Is 'extreme couponing' gluttony or good stewardship?

Jerod Clark

It’s either great stewardship or outright gluttony.

Those are the two opposite ends of what I see happening with shoppers who label themselves as extreme couponers. The idea is savvy shoppers combine in-store sales with manufacturers' coupons, loyalty card rebates and other incentives to get groceries for pennies on the dollar if not completely free. It can be a great way to stretch the dollars you have, but it can also lead to terrible personal traits and sinful behavior.

There’s no better example of this than on TLC's "Extreme Couponing," which airs today. The reality show follows people who dedicate large amounts of their time to the type of coupon clipping that would make the jaws of grandmothers around the country drop. Many of the people on this show take getting a good deal to hording proportions. Garages are now warehouses full of supplies – hundreds of boxes of cereal and a thousand tubes of toothpaste. It’s all stuff that I look at and think could never be consumed by the expiration date and some, like the toothpaste, never used in a lifetime. It’s gluttony at its worst.

For one of the women I recently saw on the show, the act of extreme couponing was explained as a religious experience. The stacks of Sunday newspaper coupons were like “100 holy bibles.” She said she dedicated her “time and talent” to couponing. And her 11th commandment? “Thou shall not pay retail.” It’s not only blasphemous but dangerously addictive behavior.

I’ve also been amazed to see how some extreme couponers treat the employees at the grocery stores where they shop. They fill multiple carts full of stuff, complain when the store doesn’t have enough of a single product for them to buy and tell workers to go get them a pallet of food. Then it comes to the check-out. It can take hours. The amount of things being bought is too much for the checkout computers to handle in one order. Folks get mad if some of their hundreds of coupons don’t work or if they’re not saving as much as they thought. The treatment of a fellow human can be sad. The pride of working the system to get a deal trumps human compassion.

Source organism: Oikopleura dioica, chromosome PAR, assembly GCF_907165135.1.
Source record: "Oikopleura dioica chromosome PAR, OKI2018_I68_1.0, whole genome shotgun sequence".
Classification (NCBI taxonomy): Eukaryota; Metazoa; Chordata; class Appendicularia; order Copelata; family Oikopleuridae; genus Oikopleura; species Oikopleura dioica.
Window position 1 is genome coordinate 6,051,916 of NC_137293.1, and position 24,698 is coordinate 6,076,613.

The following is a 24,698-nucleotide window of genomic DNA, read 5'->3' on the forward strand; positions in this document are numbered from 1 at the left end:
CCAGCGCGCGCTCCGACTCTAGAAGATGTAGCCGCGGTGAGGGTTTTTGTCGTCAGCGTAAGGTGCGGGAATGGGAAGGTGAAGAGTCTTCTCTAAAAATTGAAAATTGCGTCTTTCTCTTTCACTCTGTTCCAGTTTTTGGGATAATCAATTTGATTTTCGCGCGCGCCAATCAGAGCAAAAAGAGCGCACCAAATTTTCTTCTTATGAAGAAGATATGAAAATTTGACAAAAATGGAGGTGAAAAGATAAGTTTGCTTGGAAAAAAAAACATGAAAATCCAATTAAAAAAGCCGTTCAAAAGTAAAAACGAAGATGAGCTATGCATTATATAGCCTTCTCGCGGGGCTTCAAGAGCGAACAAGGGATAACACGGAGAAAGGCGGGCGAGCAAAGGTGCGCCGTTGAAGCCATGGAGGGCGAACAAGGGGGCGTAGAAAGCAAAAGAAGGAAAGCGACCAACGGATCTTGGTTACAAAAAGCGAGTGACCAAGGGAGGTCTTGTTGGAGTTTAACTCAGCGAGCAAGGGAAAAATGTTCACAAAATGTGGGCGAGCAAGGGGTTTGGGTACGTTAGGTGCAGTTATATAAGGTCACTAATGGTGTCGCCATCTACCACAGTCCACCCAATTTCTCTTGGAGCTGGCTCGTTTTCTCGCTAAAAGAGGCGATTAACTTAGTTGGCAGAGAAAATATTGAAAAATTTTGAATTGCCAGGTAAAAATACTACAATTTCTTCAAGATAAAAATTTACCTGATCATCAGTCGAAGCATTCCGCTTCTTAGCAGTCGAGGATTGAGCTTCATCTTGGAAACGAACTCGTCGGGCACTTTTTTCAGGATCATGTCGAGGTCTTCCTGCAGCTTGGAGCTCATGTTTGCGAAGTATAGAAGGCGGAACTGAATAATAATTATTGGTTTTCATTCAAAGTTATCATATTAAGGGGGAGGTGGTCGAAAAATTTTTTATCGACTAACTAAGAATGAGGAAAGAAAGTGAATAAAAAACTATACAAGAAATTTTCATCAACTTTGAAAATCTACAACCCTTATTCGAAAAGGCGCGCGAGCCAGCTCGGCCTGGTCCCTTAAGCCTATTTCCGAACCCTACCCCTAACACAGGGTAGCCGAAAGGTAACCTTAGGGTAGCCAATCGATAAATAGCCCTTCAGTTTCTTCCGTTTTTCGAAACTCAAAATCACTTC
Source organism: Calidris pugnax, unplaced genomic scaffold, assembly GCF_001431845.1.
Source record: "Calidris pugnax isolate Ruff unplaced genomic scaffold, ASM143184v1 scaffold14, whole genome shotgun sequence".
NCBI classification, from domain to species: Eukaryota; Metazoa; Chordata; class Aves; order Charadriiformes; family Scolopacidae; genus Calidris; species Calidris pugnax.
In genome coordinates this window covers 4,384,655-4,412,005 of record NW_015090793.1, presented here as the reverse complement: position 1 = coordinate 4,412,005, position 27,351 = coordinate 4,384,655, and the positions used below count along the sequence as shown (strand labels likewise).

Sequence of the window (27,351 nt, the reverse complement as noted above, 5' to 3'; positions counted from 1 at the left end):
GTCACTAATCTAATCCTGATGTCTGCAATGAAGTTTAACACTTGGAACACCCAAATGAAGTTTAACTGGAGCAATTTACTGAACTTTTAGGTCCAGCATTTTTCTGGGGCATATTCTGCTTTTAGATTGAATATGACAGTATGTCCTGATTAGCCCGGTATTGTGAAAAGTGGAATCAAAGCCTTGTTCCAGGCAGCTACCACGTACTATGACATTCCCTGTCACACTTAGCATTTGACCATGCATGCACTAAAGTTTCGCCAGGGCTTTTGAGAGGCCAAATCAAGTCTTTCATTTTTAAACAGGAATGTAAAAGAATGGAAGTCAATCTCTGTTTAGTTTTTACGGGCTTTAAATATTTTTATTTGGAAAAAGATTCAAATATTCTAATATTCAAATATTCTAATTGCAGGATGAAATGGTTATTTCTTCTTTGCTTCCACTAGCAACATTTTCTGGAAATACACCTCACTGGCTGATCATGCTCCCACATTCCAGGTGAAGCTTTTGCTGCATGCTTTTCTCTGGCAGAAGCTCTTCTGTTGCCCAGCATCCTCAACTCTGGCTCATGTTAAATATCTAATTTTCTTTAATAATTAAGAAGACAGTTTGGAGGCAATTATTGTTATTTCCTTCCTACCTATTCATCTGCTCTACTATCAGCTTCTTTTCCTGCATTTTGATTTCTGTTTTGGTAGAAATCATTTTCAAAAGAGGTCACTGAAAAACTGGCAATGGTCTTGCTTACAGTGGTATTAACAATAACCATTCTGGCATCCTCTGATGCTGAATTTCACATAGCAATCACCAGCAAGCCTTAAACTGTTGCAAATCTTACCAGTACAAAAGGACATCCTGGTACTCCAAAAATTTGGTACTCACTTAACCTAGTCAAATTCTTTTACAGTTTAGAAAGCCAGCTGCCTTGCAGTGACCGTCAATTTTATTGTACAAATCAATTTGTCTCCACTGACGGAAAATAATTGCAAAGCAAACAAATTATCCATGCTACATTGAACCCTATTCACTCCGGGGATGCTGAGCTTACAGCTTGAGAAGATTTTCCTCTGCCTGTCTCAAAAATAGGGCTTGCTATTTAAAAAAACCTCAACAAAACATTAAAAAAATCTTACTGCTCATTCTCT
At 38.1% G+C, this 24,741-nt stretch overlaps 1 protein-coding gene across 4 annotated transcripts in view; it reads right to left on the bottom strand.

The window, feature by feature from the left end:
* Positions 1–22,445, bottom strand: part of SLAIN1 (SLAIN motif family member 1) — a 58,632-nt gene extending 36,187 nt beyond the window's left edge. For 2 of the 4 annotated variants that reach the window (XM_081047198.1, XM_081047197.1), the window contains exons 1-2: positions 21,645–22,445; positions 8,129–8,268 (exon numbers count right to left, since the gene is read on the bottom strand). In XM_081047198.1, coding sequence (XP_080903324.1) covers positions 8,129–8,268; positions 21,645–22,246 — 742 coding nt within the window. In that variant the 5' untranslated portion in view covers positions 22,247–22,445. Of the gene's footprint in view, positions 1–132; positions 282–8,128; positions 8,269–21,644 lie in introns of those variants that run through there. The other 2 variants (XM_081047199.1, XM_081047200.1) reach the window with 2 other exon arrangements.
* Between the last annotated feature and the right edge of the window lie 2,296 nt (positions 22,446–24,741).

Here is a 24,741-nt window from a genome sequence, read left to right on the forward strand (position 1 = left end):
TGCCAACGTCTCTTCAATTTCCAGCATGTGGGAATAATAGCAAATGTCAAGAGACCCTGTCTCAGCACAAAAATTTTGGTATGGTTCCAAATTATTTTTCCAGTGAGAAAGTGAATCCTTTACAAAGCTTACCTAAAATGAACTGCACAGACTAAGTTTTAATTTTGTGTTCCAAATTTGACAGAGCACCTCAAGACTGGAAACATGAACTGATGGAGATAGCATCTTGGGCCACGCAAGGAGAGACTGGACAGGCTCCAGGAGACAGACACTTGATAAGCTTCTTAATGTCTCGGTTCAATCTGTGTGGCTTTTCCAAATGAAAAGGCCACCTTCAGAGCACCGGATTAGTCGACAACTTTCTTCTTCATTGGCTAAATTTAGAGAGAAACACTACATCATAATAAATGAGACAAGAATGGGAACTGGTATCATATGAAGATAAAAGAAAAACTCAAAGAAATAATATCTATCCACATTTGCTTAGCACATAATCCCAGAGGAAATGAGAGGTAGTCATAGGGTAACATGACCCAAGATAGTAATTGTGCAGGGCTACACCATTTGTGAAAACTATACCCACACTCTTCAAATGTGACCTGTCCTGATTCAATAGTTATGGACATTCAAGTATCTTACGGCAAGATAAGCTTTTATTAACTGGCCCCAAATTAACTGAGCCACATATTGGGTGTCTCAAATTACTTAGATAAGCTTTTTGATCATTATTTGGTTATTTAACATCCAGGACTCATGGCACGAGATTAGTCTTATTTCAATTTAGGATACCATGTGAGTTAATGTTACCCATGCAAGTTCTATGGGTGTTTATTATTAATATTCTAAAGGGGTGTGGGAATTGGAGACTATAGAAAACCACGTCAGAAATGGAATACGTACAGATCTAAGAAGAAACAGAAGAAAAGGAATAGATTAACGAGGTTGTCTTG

Not everyone on the show is out of control. Some are just making the most of their weekly budget. They buy a reasonable amount of groceries, but only stuff they can get for cheap. (For the record, I have real-life, non-reality show friends who regularly do extreme couponing this way.) And there are some, a very small number, on the show who take some of their grocery booty and give it to charity. There are people who are using their couponing to do good and there’s obviously no problem with that.

I don’t look at extreme couponing as abusing the system. As long as retailers keep accepting the coupons, it’s within the rules of doing business. But I do get concerned about the addictiveness. Some extreme couponers are clearly altering their lifestyles to do this. They’re storing supplies under their kids' beds, turning rooms of the house into storage lockers and getting obsessed with getting a deal. They’d rather buy it and never use it than let it go by. In those extremes, it’s sinful behavior.

(Photos courtesy of TLC.)

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